Real Lives Magnified

by Philip K. Jason

AS I READ Magic and Grace, the highly entertaining, often thoughtful, and strategically humorous new narrative by Chad Hautmann, I couldn’t make up my mind whether or not there was any significant separation between the main character and the author. While most authors exploit their life experiences, Hautmann seems to have gone further than most – into the realm, perhaps, of creative nonfiction. In the end, it might not matter. Chad Hautmann traces Gibb Chapman’s late-blooming transition from a long-delayed adolescence to a semblance of maturity at early middle age with compelling insights, vivid details, and gentle satire.

Like Hautmann, one might conjecture, Gibb Chapman had been in some kind of emotional holding pattern since shortly after the publication of his first novel, What Keats Would Do. A modest, short-lived success (like Hautmann’s Billie’s Ghost), the book had a fame-to-fizzle path that disoriented Gibb, as did the divorce from his adored ex-wife. He is stuck in a place of grief and unrealistic expectation.

Gibb’s brief flush of flame had gone to his head, and he had behaved insufferably. After discovering that Gibb had been unfaithful, his wife threw him out – and Gibb went on a year-long bender. Now, in an attempt to right himself and win her back, Gibb has moved into a house across the street from his former home where he can be close to Laura and their daughter, Asia. He is off the bottle, but he has a lot to prove to them and to himself.

The main part of the book shows Gibb’s uncertain progress toward growing up at last. His job is to become the person he once aspired to be and to avoid the temptations that had made him into someone else. Tragi-comic episodes abound in Gibb’s attempts to repair a major roof leak; in his battle with the tourist trolleys that, in his view, terrorize drivers and pedestrians; in his confrontation with an evangelical group headquartered in a nearby town dedicated to the Virgin Mary; in his attempts to take responsibility for ending his aging mother’s auto thievery (she escapes from her assisted living home on a regular basis); and in his hospitality to his old, often stoned or drunk, college chum who one day just shows up and moves in.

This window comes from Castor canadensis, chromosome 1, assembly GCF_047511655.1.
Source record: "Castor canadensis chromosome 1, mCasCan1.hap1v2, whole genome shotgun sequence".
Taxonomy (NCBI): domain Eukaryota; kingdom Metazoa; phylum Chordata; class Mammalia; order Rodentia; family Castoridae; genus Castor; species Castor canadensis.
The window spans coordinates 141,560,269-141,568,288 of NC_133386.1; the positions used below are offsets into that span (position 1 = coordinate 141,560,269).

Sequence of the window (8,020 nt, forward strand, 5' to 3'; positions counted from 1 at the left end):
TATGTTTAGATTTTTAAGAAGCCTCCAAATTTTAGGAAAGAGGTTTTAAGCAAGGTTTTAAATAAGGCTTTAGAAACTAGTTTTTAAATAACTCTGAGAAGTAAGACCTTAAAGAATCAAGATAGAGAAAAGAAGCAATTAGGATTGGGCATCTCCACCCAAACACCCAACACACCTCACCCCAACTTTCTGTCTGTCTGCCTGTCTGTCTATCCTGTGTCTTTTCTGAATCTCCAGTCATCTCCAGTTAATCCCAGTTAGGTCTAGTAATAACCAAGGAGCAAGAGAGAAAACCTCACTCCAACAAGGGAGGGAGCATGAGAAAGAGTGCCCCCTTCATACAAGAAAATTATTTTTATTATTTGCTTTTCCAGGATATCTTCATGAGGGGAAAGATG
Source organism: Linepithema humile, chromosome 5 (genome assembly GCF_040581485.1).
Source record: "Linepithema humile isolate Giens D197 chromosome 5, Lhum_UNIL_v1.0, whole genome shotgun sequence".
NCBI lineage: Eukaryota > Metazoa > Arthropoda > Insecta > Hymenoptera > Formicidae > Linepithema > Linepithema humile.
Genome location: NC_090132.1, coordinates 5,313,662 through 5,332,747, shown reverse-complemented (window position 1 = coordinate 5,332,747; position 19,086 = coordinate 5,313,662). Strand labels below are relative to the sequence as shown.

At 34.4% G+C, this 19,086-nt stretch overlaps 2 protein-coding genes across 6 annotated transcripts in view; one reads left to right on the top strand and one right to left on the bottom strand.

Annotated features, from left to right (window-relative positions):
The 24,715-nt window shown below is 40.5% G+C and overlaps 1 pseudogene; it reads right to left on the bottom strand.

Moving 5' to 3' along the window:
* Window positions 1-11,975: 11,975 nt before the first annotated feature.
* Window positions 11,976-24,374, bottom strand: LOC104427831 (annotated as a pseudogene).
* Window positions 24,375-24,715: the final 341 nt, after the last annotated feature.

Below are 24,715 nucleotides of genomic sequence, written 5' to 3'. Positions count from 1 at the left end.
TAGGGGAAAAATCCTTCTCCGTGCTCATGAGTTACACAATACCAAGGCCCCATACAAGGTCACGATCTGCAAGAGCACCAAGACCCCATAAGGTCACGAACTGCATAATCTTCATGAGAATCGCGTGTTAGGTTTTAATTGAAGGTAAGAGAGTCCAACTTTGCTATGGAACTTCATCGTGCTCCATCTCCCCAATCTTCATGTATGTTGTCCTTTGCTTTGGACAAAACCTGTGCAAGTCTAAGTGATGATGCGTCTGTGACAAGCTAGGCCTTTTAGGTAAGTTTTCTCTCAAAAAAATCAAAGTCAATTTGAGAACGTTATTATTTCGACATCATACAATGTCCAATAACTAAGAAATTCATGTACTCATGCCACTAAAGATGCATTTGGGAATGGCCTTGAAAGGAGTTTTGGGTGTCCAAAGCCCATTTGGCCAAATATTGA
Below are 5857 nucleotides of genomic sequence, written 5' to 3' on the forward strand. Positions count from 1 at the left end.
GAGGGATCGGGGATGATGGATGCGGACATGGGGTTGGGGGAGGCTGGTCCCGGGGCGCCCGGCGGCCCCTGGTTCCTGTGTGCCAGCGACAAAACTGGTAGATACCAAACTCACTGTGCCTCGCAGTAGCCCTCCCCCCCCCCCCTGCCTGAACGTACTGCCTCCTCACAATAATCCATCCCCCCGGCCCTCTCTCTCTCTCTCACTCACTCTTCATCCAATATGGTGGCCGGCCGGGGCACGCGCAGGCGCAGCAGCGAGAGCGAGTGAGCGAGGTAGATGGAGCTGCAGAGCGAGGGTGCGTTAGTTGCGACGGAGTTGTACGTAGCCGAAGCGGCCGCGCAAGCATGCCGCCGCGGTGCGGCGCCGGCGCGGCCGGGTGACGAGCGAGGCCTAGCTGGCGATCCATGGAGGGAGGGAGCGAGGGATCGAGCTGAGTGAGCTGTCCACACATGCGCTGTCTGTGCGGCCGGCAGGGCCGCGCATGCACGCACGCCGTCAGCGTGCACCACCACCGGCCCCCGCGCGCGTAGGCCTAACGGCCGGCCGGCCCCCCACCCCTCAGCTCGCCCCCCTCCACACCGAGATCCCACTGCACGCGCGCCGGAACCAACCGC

Some readers may have guessed that Naples is the setting of Magic and Grace. Hautmann presents not a disguised, but a heightened version of this small city, magnifying its charms and foibles. In that way, Naples is treated just like Gibb Chapman, a man of many charms and many foibles.

Dedicated to walking Asia to and from school, he too often gets her there late. Concerned about religious literature being handed out as children leave school, Gibb manages to have his house picketed by overzealous do-gooders. Curious about how Laura is managing her life, Gibb violates the terms of their divorce and her privacy by entering her home without permission and rummaging through her intimate apparel.
Can this end well? Perhaps it can.

If you know Naples at all, you’ll enjoy Chad Hautmann’s portrait of a place where mostly ordinary people live unspectacular lives. Too often, Naples is exploited as a setting for a crime thriller or for a foray into the lives of the rich and famous. In Hautmann’s book, centered on modest Lake Park rather than Port Royal or Pelican Bay, readers can enter a more accessible and essential Naples where citizens live under the radar of celebrity.

One could say that Magic and Grace almost didn’t happen, or that it happened twice. Hautmann’s editor at Penguin, publisher of Billie’s Ghost, was interested in the new book but didn’t stay on at Penguin. An editor at Random House was interested, but didn’t stay on at Random House. A small publishing house – Evermore – agreed to publish it, but closed up soon after having the book printed in 2008. Magic and Grace was now an orphan. Other publishers, considering it previously published, would not consider it. Finally, Hautmann was able to make a deal with Fingerpress in London. •

Chad Hautmann, who has taught writing courses at Florida State University, Tallahassee State College, and Edison State University, is scheduled to teach classes this fall at Florida Gulf Coast University. He recently returned from a reading/book signing at the Festival Fringe in Edinburgh, Scotland. •

from the September-October 2011 issue

If you know Naples at all,
you’ll enjoy Chad Hautmann’s
portrait of a place where
mostly ordinary people
live unspectacular lives.
Hautmann presents a
heightened version of Naples, magnifying its charms
and foibles.